No matter how many experiments you allude to, the discomfiting rational self-interested model explains our environmental predicament perfectly. It is also the inspiration for solutions such as a carbon tax or a cap-and-trade scheme.
Harford argues that orthodox models of narrowly-selfish rationality still work, but he neglects to point out that orthodox economists may have something to do with that fact.
As Michel Callon (1998) has theorized and Donald MacKenzie (2006) has demonstrated, if you look under the hood of every carbon-producing, fish-catching, and emissions-releasing industry, you find classically trained economists!. This is not a surprise, but it means that economic theorists can no longer turn to the world of already existing industries and firms as empirical “proof” of the accuracy of their predictions. Why not? It’s like betting on the outcome of a baseball game when you’re the starting pitcher. Economists and their theories play such a large role in shaping contemporary industries that it is no longer possible to distinguish clearly their theories from those industries. They have actively gone out and propagated the theory to such a degree that they can be said, in some cases, to have made it come true.
How does this relate to behavioral economics? That remains to be seen. Analytic models and business plans constructed on assumptions of altruism, cooperation, sharing, and social wealth are only beginning to emerge. Nevertheless, I wonder what kinds of industries would emerge out of more empirically accurate models of behavior?
September 24, 2008
Some interesting research just released by Pew analyzes polling methods and the political preferences of people who only own cell-phones.
(hint: they tend to support the candidate who uses a blackberry on a regular basis and knows how to email).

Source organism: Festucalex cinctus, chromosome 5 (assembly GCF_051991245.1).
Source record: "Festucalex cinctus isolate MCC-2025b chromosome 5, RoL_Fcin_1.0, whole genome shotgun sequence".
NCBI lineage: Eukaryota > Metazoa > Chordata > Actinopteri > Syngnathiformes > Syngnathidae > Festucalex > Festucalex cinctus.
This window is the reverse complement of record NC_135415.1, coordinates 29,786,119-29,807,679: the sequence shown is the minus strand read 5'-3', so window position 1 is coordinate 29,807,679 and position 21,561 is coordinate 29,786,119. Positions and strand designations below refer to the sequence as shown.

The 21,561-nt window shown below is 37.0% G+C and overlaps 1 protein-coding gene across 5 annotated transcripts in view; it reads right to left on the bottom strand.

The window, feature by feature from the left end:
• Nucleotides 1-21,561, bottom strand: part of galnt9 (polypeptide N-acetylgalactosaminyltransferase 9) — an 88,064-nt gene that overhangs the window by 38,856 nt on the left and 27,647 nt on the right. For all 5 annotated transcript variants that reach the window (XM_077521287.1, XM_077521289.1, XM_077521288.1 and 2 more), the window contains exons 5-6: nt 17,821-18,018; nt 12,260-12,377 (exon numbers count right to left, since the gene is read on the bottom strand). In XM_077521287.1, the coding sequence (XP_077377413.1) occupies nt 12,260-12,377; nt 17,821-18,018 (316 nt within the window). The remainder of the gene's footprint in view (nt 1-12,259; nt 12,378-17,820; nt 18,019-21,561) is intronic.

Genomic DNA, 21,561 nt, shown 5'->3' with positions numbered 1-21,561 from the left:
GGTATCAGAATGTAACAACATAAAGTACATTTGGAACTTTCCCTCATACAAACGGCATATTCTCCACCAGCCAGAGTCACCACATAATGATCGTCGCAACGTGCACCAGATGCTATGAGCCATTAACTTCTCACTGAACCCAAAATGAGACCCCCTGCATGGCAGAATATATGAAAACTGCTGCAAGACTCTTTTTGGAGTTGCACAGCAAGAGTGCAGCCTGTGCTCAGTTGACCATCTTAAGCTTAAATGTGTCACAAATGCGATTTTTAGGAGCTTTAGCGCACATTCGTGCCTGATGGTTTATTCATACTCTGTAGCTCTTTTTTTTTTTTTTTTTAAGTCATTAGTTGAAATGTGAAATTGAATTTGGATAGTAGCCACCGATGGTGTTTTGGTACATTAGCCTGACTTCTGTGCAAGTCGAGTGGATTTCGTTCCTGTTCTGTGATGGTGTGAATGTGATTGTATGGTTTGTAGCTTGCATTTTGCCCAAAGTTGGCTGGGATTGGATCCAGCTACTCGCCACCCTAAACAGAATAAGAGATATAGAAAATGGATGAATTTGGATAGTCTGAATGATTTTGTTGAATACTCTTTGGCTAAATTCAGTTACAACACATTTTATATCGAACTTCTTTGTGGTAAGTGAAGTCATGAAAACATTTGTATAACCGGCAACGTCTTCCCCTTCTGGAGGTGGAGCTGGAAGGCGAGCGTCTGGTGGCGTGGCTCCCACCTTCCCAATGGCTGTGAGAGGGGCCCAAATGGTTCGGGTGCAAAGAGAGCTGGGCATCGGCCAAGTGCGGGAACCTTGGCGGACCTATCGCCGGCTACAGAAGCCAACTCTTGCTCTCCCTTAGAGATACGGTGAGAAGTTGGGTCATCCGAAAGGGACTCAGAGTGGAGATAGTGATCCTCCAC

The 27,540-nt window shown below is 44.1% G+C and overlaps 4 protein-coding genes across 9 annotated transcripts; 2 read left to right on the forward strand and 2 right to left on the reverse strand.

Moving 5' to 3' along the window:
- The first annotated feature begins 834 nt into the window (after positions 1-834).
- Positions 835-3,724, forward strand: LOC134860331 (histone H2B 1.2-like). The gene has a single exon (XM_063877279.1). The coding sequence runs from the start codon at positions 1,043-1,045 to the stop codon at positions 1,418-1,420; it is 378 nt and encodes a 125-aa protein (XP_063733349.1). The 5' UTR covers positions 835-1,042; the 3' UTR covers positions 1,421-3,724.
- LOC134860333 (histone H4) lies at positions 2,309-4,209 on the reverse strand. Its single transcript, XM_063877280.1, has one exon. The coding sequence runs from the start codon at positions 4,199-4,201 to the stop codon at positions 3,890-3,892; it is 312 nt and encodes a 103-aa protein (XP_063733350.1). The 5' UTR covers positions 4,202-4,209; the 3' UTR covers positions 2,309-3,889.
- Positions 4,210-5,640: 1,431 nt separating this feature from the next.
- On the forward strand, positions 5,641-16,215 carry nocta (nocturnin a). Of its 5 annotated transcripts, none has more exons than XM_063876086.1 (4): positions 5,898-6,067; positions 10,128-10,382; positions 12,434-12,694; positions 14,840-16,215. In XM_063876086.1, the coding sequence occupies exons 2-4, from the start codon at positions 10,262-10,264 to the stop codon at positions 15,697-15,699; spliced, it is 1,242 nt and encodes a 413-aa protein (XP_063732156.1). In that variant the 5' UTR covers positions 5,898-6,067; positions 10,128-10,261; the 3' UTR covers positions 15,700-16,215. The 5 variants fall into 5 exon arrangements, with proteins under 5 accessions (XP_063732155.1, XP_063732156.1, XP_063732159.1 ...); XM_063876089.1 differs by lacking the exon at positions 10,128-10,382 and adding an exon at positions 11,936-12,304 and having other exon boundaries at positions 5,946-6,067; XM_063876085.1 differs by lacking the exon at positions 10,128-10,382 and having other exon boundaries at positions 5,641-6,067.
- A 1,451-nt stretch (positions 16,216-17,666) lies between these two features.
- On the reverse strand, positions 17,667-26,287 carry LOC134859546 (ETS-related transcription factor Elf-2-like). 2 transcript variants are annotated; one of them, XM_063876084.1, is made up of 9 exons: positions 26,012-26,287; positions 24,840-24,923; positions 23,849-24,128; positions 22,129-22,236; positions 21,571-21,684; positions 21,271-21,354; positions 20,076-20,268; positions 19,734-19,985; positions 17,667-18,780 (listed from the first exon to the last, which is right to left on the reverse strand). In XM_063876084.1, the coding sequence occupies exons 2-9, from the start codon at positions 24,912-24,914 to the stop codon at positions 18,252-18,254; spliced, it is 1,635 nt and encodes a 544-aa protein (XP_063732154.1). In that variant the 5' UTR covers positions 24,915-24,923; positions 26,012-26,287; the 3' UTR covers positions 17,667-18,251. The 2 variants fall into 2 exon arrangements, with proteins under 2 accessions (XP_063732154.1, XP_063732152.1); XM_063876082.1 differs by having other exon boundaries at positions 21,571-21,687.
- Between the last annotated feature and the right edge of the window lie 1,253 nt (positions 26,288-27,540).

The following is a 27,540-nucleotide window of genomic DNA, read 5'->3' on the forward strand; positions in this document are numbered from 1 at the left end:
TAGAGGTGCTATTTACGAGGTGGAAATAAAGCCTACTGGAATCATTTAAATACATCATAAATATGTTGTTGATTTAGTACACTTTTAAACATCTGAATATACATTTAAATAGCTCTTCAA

The big question remains: can these so-called “Cell Onlys” be translated into votes on election day?
I have a somewhat smaller question which is how the cell phones themselves could be better used as get-out-the-vote tools?
In a putatively democratic country where people my age tend to vote in absolutely dismal numbers, this seems like an area that should have already attracted a lot of attention.
What projects are doing this well (or at least experimenting in similar areas)?
September 15, 2008
The Washington Post piece focuses on Palin’s brief tenure as Mayor of Wasilla, where she reduced her personal responsibilities by hiring an administrator, bought a new car, lambasted taxes and corruption (at the same time as she used growing city revenues to dish out favors and hockey rinks), ousted experienced professionals from positions in the public administration, and raked in a steady stream of pork from D.C.
The Times, on the other hand, offers a close look at the workings of Palin’s inner circle during her stints as Mayor and Governor respectively. Generally speaking, the authors uncover recurring examples of cronyism, personal aggrandizement, secretive tactics to evade accountability and transparency, absentee governance , corruption, and personal attacks and intimidation against anyone who disagreed with the “typical hockey mom.”
Remind you of anyone you know?
Let’s see…a lack of executive experience, lack of foreign policy knowledge, allegations of corruption and abuse of power, rhetorical support for fiscal conservatism matched by reckless, spendthrift behavior…
Wait, wait, don’t tell me!
Do we really need to wait for Palin’s palls in the Alaska state house to get promotions before we confirm that she (and her supporters) are not up to the job
Approximately 80% of the country agrees that the Bush administration has mismanaged the country. To me, that suggests that further illumination of Palin’s profound character flaws and irresponsible actions will raise some tough questions for the McCain/Palin campaign.